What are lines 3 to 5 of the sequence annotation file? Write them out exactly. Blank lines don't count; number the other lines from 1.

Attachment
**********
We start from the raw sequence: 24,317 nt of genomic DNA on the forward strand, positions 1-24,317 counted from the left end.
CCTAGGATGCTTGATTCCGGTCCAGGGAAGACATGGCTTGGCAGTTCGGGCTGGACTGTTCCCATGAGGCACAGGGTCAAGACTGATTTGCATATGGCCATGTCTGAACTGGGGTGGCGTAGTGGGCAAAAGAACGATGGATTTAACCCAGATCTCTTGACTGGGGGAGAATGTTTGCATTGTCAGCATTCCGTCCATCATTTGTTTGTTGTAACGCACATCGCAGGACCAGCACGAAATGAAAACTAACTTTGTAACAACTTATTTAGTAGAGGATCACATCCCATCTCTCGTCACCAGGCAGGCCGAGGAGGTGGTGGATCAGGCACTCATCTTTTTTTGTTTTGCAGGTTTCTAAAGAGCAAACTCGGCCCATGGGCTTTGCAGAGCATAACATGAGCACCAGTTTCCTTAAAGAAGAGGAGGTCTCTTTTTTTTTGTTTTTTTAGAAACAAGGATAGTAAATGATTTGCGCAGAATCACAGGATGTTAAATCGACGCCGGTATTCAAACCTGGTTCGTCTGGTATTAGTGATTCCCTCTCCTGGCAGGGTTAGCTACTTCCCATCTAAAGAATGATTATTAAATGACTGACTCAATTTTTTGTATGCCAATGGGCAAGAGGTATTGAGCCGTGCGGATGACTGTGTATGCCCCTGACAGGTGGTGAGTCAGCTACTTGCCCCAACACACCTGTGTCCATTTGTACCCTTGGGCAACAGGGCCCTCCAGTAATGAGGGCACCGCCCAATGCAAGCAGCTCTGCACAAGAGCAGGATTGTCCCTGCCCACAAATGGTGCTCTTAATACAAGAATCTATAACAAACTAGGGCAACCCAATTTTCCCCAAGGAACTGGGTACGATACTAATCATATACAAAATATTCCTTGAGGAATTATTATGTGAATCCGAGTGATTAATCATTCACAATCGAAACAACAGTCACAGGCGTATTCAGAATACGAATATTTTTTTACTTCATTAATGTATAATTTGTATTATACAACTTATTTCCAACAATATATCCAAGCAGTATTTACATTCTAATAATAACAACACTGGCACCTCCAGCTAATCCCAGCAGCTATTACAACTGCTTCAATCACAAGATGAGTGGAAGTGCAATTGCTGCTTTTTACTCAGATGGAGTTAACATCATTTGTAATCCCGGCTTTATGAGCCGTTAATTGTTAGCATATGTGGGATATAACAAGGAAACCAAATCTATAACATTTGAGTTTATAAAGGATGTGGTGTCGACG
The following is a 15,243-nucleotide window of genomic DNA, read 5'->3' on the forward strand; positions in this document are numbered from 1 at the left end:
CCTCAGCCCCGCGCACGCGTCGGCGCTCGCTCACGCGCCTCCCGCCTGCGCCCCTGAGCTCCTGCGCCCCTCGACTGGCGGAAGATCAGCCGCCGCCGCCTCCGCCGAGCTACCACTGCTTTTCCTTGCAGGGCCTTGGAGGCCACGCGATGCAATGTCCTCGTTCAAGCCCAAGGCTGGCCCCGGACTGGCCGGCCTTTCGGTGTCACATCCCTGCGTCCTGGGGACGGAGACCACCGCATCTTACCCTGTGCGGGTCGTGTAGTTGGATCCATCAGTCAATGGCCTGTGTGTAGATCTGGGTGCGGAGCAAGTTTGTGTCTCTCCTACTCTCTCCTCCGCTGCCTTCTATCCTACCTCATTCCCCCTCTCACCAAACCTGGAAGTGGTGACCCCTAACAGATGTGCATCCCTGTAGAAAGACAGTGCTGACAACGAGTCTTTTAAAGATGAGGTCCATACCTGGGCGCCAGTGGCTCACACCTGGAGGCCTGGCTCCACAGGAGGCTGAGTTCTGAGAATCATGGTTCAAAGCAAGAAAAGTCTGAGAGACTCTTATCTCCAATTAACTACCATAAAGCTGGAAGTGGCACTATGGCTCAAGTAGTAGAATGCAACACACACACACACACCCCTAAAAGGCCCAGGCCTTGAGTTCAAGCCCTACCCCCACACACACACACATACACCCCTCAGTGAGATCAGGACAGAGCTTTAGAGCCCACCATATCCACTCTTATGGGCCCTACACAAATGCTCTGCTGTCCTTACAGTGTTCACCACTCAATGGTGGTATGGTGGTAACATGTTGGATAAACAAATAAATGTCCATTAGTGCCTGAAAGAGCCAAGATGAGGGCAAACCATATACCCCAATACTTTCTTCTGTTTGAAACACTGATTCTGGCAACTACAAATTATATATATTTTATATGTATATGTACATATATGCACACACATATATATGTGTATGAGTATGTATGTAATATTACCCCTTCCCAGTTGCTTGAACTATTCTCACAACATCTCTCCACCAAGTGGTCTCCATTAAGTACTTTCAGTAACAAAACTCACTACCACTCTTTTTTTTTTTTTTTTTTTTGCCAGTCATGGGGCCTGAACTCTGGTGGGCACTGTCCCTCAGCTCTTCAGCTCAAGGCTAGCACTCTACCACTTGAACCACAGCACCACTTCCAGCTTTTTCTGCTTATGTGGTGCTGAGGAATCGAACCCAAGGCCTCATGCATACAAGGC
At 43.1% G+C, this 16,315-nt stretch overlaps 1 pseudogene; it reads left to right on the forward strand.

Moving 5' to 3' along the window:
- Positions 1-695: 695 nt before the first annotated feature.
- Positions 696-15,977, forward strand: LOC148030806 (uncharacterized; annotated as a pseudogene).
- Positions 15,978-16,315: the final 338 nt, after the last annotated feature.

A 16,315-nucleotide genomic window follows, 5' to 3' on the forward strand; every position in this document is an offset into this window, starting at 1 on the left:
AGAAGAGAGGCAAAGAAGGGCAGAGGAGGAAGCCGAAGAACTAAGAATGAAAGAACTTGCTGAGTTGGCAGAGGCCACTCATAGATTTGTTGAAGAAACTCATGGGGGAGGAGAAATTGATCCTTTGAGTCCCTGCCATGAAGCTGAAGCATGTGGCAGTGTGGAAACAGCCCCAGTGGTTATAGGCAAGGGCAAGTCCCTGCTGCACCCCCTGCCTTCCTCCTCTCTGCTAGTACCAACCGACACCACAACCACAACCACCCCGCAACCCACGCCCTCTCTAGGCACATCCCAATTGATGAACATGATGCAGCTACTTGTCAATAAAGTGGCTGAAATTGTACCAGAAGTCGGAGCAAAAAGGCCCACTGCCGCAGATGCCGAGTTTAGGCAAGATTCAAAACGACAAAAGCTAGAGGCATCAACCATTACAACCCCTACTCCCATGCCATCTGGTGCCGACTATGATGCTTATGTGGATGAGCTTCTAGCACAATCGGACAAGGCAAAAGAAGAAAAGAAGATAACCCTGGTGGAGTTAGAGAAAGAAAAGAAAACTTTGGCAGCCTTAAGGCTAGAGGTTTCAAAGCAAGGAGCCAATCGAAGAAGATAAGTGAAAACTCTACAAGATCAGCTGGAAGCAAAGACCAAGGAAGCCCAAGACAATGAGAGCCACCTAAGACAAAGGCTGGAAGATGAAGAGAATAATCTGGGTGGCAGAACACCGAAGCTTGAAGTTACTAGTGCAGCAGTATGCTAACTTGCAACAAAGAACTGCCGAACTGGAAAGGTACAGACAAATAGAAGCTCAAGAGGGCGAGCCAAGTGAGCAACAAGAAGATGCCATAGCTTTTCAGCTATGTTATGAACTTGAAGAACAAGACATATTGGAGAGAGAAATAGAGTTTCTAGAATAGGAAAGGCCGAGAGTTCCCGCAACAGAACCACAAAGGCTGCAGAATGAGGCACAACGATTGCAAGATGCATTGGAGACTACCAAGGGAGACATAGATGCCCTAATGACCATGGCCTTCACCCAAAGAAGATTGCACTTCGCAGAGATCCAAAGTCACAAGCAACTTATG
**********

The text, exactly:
The following is a 15,243-nucleotide window of genomic DNA, read 5'->3' on the forward strand; positions in this document are numbered from 1 at the left end:
CCTCAGCCCCGCGCACGCGTCGGCGCTCGCTCACGCGCCTCCCGCCTGCGCCCCTGAGCTCCTGCGCCCCTCGACTGGCGGAAGATCAGCCGCCGCCGCCTCCGCCGAGCTACCACTGCTTTTCCTTGCAGGGCCTTGGAGGCCACGCGATGCAATGTCCTCGTTCAAGCCCAAGGCTGGCCCCGGACTGGCCGGCCTTTCGGTGTCACATCCCTGCGTCCTGGGGACGGAGACCACCGCATCTTACCCTGTGCGGGTCGTGTAGTTGGATCCATCAGTCAATGGCCTGTGTGTAGATCTGGGTGCGGAGCAAGTTTGTGTCTCTCCTACTCTCTCCTCCGCTGCCTTCTATCCTACCTCATTCCCCCTCTCACCAAACCTGGAAGTGGTGACCCCTAACAGATGTGCATCCCTGTAGAAAGACAGTGCTGACAACGAGTCTTTTAAAGATGAGGTCCATACCTGGGCGCCAGTGGCTCACACCTGGAGGCCTGGCTCCACAGGAGGCTGAGTTCTGAGAATCATGGTTCAAAGCAAGAAAAGTCTGAGAGACTCTTATCTCCAATTAACTACCATAAAGCTGGAAGTGGCACTATGGCTCAAGTAGTAGAATGCAACACACACACACACACCCCTAAAAGGCCCAGGCCTTGAGTTCAAGCCCTACCCCCACACACACACACATACACCCCTCAGTGAGATCAGGACAGAGCTTTAGAGCCCACCATATCCACTCTTATGGGCCCTACACAAATGCTCTGCTGTCCTTACAGTGTTCACCACTCAATGGTGGTATGGTGGTAACATGTTGGATAAACAAATAAATGTCCATTAGTGCCTGAAAGAGCCAAGATGAGGGCAAACCATATACCCCAATACTTTCTTCTGTTTGAAACACTGATTCTGGCAACTACAAATTATATATATTTTATATGTATATGTACATATATGCACACACATATATATGTGTATGAGTATGTATGTAATATTACCCCTTCCCAGTTGCTTGAACTATTCTCACAACATCTCTCCACCAAGTGGTCTCCATTAAGTACTTTCAGTAACAAAACTCACTACCACTCTTTTTTTTTTTTTTTTTTTTGCCAGTCATGGGGCCTGAACTCTGGTGGGCACTGTCCCTCAGCTCTTCAGCTCAAGGCTAGCACTCTACCACTTGAACCACAGCACCACTTCCAGCTTTTTCTGCTTATGTGGTGCTGAGGAATCGAACCCAAGGCCTCATGCATACAAGGC
At 43.1% G+C, this 16,315-nt stretch overlaps 1 pseudogene; it reads left to right on the forward strand.